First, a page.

Home Doctor NewsCardiology News Dietary salt alternatives can reduce risk of heart attack/stroke and mortality

Dietary salt alternatives can reduce risk of heart attack/stroke and mortality

by Pragati Singh

A pooled data analysis of the existing evidence suggests that dietary salt replacements reduce the risk of heart attack, stroke, and mortality from all causes including cardiovascular disease, according to the conclusions of a new research.

The findings were reported in the journal Heart online. According to the experts, the favourable effects of these alternatives are likely to apply to people all over the world.

Cardiovascular disease is the largest cause of mortality globally, and high blood pressure is a significant risk factor for premature death. A high salt, low potassium diet is known to raise blood pressure.

According to the study, around 1.28 billion people worldwide have excessive blood pressure, with more than half of them going untreated.

Salt substitutes that replace a portion of the sodium chloride (NaCl) with potassium chloride (KCl) are known to help reduce blood pressure.

A significant Chinese research (Salt Substitute and Stroke Study; SSaSS) released recently indicated that salt replacements reduce the incidence of heart attacks, stroke, and premature mortality, but it was unclear whether these advantages would extend to other regions of the world.

In order to shed light on this, the researchers combed through research databases for randomised clinical studies published up to the end of August 2021 that reported on the effects of a salt replacement on blood pressure, cardiovascular health, and premature mortality.

Blood pressure is measured in millimetres of mercury (mmHg) and is composed of two numbers: systolic—the larger number indicating the power with which the heart pumps blood around the body—and diastolic—the lower number indicating arterial pressure while the heart is filled with blood.

They combined the findings of 21 relevant worldwide clinical studies involving over 30,000 participants from Europe, the Western Pacific Region, the Americas, and Southeast Asia.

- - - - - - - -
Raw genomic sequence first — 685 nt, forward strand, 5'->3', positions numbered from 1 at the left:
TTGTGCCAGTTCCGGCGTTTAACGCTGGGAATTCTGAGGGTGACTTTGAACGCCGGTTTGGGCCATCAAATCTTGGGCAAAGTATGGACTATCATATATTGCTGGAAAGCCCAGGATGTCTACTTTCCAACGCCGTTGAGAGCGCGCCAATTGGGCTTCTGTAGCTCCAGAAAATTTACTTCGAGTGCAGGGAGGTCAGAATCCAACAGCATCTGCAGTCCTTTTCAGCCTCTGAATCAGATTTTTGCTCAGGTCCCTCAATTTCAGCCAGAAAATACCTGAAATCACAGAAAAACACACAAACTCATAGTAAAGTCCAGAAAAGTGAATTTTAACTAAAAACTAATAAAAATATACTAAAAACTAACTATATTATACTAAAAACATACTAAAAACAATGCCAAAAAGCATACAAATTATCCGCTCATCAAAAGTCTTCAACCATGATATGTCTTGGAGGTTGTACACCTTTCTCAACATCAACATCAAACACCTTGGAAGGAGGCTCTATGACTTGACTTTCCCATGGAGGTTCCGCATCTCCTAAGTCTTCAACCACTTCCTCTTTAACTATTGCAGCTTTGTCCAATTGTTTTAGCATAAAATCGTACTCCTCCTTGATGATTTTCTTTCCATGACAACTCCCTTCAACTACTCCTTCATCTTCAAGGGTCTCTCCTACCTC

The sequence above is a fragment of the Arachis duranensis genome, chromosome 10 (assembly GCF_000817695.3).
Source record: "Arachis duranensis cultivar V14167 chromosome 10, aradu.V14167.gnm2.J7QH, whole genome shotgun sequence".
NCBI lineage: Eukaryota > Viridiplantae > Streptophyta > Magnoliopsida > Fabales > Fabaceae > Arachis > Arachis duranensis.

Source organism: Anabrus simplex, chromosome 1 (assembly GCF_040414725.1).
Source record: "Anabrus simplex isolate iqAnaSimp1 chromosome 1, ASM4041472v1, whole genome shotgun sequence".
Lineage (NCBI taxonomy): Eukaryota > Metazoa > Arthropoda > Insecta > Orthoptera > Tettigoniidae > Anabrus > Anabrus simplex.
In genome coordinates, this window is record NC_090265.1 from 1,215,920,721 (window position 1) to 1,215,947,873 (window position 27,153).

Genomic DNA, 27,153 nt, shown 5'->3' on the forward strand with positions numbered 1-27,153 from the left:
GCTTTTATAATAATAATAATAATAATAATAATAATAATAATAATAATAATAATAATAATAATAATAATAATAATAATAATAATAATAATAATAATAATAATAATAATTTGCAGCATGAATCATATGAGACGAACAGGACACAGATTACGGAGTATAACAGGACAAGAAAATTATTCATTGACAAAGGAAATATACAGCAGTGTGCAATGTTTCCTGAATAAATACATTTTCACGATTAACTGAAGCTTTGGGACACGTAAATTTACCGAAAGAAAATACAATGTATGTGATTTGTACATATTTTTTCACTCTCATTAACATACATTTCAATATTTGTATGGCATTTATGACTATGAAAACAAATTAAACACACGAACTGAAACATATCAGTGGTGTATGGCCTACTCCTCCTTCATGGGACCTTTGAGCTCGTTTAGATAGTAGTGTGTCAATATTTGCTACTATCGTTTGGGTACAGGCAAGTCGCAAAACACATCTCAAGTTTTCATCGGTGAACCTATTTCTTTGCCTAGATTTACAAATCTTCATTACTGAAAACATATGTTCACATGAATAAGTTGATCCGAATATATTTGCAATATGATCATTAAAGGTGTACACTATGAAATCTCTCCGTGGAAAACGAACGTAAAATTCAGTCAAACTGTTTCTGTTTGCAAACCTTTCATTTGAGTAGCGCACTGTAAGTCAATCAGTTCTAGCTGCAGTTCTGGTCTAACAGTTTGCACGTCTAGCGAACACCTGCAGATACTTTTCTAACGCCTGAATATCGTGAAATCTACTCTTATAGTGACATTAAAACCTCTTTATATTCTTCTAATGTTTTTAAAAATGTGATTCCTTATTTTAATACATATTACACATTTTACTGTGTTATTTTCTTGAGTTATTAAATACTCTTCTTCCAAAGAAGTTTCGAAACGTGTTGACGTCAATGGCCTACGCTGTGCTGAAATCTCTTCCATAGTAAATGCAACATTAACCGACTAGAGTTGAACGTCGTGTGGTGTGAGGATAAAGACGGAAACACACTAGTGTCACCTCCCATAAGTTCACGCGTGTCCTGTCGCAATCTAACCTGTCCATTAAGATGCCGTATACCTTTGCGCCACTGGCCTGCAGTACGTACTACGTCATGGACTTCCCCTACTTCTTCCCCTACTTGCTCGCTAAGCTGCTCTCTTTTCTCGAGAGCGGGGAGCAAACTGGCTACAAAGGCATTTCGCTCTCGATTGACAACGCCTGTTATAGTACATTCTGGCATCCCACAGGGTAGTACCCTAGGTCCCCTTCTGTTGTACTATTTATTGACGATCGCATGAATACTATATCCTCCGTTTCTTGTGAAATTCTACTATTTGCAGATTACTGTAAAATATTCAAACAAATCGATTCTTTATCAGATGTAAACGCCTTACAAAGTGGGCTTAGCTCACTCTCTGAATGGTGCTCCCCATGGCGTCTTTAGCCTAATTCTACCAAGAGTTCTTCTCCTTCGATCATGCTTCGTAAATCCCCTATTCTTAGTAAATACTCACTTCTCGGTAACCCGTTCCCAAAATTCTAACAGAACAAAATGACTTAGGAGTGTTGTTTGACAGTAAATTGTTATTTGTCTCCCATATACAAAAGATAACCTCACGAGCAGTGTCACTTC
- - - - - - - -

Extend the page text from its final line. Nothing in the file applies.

The research periods ranged from one month to five years. The amount of sodium chloride in the salt replacements ranged from 33% to 75%, whereas the quantity of potassium ranged from 25% to 65%.

The examination of pooled data revealed that salt replacements reduced blood pressure in all subjects. The total systolic blood pressure drop was 4.61 mm Hg, while the overall diastolic blood pressure reduction was 1.61 mmHg.

Blood pressure reductions appeared to be constant regardless of region, age, gender, history of high blood pressure, weight (BMI), baseline blood pressure, and baseline urine salt and potassium levels.

Each 10% reduction in sodium chloride in the salt replacement was related with a 1.53 mmHg increase in systolic blood pressure and a 0.95 mmHg increase in diastolic blood pressure. There was no indication that consuming more potassium was harmful to one’s health.

A pooled data analysis of the outcomes of five of these trials involving over 24,000 individuals found that salt replacements reduced the odds of early mortality from any cause by 11%, cardiovascular disease by 13%, and heart attack or stroke by 11%.

The researchers recognise that their findings have limitations, such as the fact that the studies in the pooled data analysis differed in design and that there were very limited data for those who did not have high blood pressure.

Nonetheless, they emphasise that their findings are consistent with those of the SSaSS, the biggest study of a potassium-enriched salt replacement to date.

“Because blood pressure lowering is the mechanism by which salt substitutes confer cardiovascular protection,” they write, “the observed consistent blood pressure reductions make a strong case for the generalisability of the cardiovascular protective effect observed in the SSaSS both outside of China and beyond.”

Also Read: Potential advantages of repurposed medication for individuals with motor neuron disease

“These findings are unlikely to be due to chance,” they write, “and support the use of salt replacements in clinical practise and public health policy as a strategy to reduce dietary sodium intake, increase dietary potassium intake, lower blood pressure, and avoid major cardiovascular events.”

Follow Medically Speaking on Twitter Instagram Facebook

You may also like